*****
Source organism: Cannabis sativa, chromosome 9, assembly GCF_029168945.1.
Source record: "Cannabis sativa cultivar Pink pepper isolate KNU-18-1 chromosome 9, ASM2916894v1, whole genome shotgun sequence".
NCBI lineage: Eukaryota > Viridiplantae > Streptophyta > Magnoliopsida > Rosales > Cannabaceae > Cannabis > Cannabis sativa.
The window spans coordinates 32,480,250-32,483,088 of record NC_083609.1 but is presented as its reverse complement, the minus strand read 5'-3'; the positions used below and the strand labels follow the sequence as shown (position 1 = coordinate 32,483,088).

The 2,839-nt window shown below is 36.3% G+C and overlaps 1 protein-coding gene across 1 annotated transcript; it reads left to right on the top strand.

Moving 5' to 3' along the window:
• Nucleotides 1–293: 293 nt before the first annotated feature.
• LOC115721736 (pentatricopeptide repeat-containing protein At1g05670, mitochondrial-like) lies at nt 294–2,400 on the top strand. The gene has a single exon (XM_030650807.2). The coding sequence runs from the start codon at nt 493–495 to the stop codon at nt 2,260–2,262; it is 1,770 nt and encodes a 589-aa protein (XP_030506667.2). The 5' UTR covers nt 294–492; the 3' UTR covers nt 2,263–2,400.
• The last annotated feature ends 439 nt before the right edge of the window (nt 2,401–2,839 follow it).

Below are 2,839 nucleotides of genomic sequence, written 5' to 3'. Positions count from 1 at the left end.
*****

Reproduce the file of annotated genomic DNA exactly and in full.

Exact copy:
Source organism: Cannabis sativa, chromosome 9, assembly GCF_029168945.1.
Source record: "Cannabis sativa cultivar Pink pepper isolate KNU-18-1 chromosome 9, ASM2916894v1, whole genome shotgun sequence".
NCBI lineage: Eukaryota > Viridiplantae > Streptophyta > Magnoliopsida > Rosales > Cannabaceae > Cannabis > Cannabis sativa.
The window spans coordinates 32,480,250-32,483,088 of record NC_083609.1 but is presented as its reverse complement, the minus strand read 5'-3'; the positions used below and the strand labels follow the sequence as shown (position 1 = coordinate 32,483,088).

The 2,839-nt window shown below is 36.3% G+C and overlaps 1 protein-coding gene across 1 annotated transcript; it reads left to right on the top strand.

Moving 5' to 3' along the window:
• Nucleotides 1–293: 293 nt before the first annotated feature.
• LOC115721736 (pentatricopeptide repeat-containing protein At1g05670, mitochondrial-like) lies at nt 294–2,400 on the top strand. The gene has a single exon (XM_030650807.2). The coding sequence runs from the start codon at nt 493–495 to the stop codon at nt 2,260–2,262; it is 1,770 nt and encodes a 589-aa protein (XP_030506667.2). The 5' UTR covers nt 294–492; the 3' UTR covers nt 2,263–2,400.
• The last annotated feature ends 439 nt before the right edge of the window (nt 2,401–2,839 follow it).

Below are 2,839 nucleotides of genomic sequence, written 5' to 3'. Positions count from 1 at the left end.